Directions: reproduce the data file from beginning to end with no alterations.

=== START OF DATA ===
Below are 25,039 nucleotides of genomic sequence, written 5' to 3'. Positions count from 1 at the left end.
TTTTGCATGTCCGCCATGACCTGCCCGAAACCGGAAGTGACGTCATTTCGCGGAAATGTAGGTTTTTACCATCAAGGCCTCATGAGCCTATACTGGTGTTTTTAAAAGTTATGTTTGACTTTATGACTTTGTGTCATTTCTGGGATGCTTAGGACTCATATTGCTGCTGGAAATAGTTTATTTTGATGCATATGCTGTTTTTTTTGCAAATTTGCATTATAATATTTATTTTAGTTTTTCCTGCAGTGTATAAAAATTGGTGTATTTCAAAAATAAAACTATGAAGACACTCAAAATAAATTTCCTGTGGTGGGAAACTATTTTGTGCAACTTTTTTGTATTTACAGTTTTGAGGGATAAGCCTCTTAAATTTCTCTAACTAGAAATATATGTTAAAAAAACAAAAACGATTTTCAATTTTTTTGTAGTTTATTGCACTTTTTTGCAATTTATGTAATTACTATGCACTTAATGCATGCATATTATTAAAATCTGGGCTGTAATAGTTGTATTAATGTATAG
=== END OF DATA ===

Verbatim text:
Below are 25,039 nucleotides of genomic sequence, written 5' to 3'. Positions count from 1 at the left end.
TTTTGCATGTCCGCCATGACCTGCCCGAAACCGGAAGTGACGTCATTTCGCGGAAATGTAGGTTTTTACCATCAAGGCCTCATGAGCCTATACTGGTGTTTTTAAAAGTTATGTTTGACTTTATGACTTTGTGTCATTTCTGGGATGCTTAGGACTCATATTGCTGCTGGAAATAGTTTATTTTGATGCATATGCTGTTTTTTTTGCAAATTTGCATTATAATATTTATTTTAGTTTTTCCTGCAGTGTATAAAAATTGGTGTATTTCAAAAATAAAACTATGAAGACACTCAAAATAAATTTCCTGTGGTGGGAAACTATTTTGTGCAACTTTTTTGTATTTACAGTTTTGAGGGATAAGCCTCTTAAATTTCTCTAACTAGAAATATATGTTAAAAAAACAAAAACGATTTTCAATTTTTTTGTAGTTTATTGCACTTTTTTGCAATTTATGTAATTACTATGCACTTAATGCATGCATATTATTAAAATCTGGGCTGTAATAGTTGTATTAATGTATAG